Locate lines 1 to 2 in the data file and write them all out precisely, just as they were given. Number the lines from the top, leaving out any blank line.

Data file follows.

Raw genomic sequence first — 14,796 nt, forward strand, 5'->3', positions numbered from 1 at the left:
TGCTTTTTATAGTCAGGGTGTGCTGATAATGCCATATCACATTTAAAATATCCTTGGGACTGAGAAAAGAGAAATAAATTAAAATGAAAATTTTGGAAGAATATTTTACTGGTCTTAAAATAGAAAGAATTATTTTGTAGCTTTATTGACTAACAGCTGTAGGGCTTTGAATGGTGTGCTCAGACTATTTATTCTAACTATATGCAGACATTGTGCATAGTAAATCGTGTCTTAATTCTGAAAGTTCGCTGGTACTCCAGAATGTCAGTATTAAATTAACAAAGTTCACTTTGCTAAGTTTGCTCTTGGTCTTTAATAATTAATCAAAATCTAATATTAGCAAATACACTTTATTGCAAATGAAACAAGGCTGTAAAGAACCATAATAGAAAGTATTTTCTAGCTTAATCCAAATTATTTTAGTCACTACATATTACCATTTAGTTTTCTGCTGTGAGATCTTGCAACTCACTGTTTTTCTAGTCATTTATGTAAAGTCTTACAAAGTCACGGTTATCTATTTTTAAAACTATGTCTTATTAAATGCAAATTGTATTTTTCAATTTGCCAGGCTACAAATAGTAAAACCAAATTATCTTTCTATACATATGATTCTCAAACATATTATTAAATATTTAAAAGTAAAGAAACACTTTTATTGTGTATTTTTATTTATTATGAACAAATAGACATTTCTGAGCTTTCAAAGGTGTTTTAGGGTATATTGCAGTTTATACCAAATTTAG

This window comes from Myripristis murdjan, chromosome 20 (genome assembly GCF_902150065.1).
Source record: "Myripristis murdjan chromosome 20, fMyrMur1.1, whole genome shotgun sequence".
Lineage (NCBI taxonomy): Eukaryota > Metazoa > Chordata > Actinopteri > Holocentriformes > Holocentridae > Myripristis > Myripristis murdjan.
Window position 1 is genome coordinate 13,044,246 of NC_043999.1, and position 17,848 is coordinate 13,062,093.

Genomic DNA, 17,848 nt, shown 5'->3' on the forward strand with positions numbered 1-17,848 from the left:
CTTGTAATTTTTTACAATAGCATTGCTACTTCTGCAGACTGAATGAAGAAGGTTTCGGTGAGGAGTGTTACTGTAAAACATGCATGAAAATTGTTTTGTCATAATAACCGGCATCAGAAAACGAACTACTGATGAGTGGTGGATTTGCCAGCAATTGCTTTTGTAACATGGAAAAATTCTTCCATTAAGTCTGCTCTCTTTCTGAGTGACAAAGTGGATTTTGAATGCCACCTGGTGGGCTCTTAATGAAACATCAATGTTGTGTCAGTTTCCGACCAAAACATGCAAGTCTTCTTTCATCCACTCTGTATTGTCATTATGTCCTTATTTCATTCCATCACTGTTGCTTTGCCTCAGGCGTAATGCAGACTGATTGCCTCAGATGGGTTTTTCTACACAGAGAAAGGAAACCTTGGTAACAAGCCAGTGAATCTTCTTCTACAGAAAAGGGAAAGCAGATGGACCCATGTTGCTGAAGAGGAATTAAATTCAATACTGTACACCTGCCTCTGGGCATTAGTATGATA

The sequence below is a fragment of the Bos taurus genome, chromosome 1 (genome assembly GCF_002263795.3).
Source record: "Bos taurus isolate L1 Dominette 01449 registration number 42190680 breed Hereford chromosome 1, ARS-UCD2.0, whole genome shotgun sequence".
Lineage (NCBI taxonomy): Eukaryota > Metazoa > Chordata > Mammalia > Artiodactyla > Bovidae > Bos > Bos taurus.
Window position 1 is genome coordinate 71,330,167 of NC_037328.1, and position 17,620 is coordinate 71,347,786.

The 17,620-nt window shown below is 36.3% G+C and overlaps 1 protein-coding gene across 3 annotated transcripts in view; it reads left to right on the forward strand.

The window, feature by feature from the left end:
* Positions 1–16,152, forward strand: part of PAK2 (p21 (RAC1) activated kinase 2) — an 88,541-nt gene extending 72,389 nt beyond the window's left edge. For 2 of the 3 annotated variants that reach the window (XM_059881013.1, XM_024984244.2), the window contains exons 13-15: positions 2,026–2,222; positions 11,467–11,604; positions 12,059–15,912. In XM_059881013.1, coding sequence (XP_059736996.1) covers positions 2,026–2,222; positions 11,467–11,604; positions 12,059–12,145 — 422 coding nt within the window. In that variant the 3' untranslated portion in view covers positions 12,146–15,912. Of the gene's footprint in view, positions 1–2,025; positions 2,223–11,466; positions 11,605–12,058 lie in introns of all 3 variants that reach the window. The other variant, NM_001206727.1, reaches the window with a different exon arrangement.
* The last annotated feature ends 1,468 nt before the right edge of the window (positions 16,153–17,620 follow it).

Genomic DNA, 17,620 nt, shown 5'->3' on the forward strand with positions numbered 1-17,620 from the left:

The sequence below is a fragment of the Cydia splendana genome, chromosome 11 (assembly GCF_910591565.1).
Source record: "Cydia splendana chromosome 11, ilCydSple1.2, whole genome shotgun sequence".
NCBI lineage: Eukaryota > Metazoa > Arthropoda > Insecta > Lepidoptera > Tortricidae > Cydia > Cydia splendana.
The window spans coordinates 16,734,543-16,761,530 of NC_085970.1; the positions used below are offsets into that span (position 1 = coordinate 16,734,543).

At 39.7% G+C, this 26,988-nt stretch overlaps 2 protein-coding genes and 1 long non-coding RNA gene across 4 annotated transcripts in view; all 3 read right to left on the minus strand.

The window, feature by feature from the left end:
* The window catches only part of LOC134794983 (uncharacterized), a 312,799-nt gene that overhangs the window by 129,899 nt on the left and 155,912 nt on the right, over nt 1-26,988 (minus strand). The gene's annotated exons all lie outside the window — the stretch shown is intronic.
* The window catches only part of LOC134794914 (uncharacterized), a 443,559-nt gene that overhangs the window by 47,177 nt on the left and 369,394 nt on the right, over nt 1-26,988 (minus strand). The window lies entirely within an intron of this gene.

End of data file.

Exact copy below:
Raw genomic sequence first — 14,796 nt, forward strand, 5'->3', positions numbered from 1 at the left:
TGCTTTTTATAGTCAGGGTGTGCTGATAATGCCATATCACATTTAAAATATCCTTGGGACTGAGAAAAGAGAAATAAATTAAAATGAAAATTTTGGAAGAATATTTTACTGGTCTTAAAATAGAAAGAATTATTTTGTAGCTTTATTGACTAACAGCTGTAGGGCTTTGAATGGTGTGCTCAGACTATTTATTCTAACTATATGCAGACATTGTGCATAGTAAATCGTGTCTTAATTCTGAAAGTTCGCTGGTACTCCAGAATGTCAGTATTAAATTAACAAAGTTCACTTTGCTAAGTTTGCTCTTGGTCTTTAATAATTAATCAAAATCTAATATTAGCAAATACACTTTATTGCAAATGAAACAAGGCTGTAAAGAACCATAATAGAAAGTATTTTCTAGCTTAATCCAAATTATTTTAGTCACTACATATTACCATTTAGTTTTCTGCTGTGAGATCTTGCAACTCACTGTTTTTCTAGTCATTTATGTAAAGTCTTACAAAGTCACGGTTATCTATTTTTAAAACTATGTCTTATTAAATGCAAATTGTATTTTTCAATTTGCCAGGCTACAAATAGTAAAACCAAATTATCTTTCTATACATATGATTCTCAAACATATTATTAAATATTTAAAAGTAAAGAAACACTTTTATTGTGTATTTTTATTTATTATGAACAAATAGACATTTCTGAGCTTTCAAAGGTGTTTTAGGGTATATTGCAGTTTATACCAAATTTAG